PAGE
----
Thursday, April 25, 2019

You’re Getting Very Sleepy...

If you could be really good at one part of the business side of your career, what would it be? (Being a better speaker? Being better at organizing your events? Being a promotion god?)

From Jim

It doesn’t seem fair, does it? Writers write, but they also have to excel at promotion. Speaking, signing events, giveaways, etc. If we wanted to do those things we wouldn’t have become writers in the first place.

I suppose every profession requires some element of promotion. Just look at all those ambulance-chasing lawyers on the sides of buses. But somehow advertising strikes me as different. If all we writers needed to do was pay for ads, we’d complain a lot less. But in our business, promotion demands a creative, low-budget scramble to sell ourselves, our brands, and our books. That can take the form of anything from auctioning off character names in future books—usually the dead prostitute—to giving away recipes and bookmarks and die-cast Volkswagen vans.

I did that for my fifth Ellie Stone book, CAST THE FIRST STONE. And guess what. They were a HIT. Everyone wanted one. But guess what else. They were expensive. About ten bucks each, and I must have given away thirty of them. Limited editions. That may not be a lot of money to a predatory lawyer grinning a creepy grin at you from the side of a bus, but, let me tell you, to a writer it stings.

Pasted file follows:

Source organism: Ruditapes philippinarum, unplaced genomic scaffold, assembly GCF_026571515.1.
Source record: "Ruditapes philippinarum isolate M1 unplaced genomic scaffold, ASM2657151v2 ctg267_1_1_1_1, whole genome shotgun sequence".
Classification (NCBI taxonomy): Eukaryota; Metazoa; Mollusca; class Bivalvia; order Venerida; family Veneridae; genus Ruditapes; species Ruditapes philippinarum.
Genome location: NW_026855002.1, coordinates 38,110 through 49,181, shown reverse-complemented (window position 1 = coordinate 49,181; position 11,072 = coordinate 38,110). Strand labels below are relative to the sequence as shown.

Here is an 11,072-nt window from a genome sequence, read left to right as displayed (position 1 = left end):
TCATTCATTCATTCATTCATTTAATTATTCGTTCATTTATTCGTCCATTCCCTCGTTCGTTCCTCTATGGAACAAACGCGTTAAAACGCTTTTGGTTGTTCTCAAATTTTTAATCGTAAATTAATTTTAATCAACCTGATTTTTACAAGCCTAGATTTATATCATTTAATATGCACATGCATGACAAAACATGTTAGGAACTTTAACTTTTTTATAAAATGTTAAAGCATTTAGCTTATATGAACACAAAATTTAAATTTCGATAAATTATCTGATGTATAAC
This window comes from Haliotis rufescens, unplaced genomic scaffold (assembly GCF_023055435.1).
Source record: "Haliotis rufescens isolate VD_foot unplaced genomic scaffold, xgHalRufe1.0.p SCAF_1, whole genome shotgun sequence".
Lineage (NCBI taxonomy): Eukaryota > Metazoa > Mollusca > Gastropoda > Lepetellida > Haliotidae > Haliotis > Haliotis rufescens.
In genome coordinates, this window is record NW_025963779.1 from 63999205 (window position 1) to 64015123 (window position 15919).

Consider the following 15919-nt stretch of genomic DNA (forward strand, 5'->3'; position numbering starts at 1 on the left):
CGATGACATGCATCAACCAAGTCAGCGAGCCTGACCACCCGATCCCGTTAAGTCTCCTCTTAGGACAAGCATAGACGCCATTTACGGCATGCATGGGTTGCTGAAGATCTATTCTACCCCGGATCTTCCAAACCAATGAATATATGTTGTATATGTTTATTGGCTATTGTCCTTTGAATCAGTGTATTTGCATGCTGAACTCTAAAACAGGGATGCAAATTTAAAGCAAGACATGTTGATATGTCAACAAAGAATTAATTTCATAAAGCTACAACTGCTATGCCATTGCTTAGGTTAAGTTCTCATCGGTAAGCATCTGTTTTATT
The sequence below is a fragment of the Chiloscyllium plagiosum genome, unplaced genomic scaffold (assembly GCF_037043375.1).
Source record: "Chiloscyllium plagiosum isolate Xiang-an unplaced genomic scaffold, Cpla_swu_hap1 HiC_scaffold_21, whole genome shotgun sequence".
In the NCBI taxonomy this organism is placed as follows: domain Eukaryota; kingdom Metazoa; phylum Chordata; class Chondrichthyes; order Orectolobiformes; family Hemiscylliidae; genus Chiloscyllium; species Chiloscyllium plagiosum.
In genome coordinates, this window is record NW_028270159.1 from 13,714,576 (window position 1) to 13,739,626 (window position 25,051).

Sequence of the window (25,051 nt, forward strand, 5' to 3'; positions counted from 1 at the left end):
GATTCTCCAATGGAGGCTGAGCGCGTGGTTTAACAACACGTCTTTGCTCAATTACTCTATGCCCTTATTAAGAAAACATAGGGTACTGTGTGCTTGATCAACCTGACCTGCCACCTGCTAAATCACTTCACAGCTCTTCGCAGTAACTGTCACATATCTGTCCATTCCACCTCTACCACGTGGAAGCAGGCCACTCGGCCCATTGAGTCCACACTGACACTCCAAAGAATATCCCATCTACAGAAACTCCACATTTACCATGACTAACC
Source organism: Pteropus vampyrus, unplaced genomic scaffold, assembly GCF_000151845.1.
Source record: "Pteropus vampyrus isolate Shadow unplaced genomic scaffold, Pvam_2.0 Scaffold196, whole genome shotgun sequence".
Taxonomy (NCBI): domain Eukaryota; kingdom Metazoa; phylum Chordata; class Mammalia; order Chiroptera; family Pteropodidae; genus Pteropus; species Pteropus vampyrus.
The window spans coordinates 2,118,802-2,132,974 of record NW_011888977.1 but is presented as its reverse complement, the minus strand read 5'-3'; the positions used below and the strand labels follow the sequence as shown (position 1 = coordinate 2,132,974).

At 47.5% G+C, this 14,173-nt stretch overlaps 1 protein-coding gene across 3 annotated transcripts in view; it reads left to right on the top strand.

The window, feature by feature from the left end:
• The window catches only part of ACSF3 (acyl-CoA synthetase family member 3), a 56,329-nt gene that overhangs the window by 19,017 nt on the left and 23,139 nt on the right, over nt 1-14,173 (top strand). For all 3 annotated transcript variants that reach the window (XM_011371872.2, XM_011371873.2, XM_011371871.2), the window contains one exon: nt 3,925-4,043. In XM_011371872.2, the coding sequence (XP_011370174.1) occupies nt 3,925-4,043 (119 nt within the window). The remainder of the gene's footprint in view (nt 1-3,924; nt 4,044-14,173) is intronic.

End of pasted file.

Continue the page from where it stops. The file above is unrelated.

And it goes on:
Then I gave away a couple of models of Ellie Stone’s car, a 1955 Dodge Royal Lancer.

I’ve also given away books and magnets and airline whisky bottles. I’ve read excepts, signed books, written blogs and short stories, had luncheons, and closed down every bar at every conference there is. All fun and exhausting. And expensive. And humbling.

Promotion poses other challenges for writers. Most of us claim to be introverts. I wouldn’t call myself that, but I confess to feeling uncomfortable asking people to buy my books. The trick, say the experts, is to sell yourself not your books. If only someone wanted to buy me. I’m available at popular prices. But I believe what writers are supposed to do is build a brand that intrigues readers enough to make them want to read our books. Talk about everything EXCEPT your books. Easy, right?

And that’s what I wish I were better at. Coming up with ideas that attract readers to my books. If only promotion were as simple as writing the damn book in the first place. Sure it’s torture and—at times—soul-crushing and lonely and thankless to sit there and tap out 100,000 words. But at least it’s a thing I can do. I know it’s hard as all get out to write a book—even a bad one—but if I put in the time and effort, I end up with a book every time. It’s not the same story when trying to promote that book.  

Yet promotion is necessary, so we throw ideas—and our heads—against the wall, hoping one of them will stick. Not our heads; that would probably mean there’s blood. Few ideas produce the desired results. You’d think creative types like writers would be wizzes at this, but no. Svengalis and cult leaders are really good this kind of thing. Writers, generally, are not. 

So my answer is I’d like be better at hypnosis. Then I could compel readers to buy and love my books. Let’s give it a try.

You’re getting very sleeeepy...

(Photo removed)

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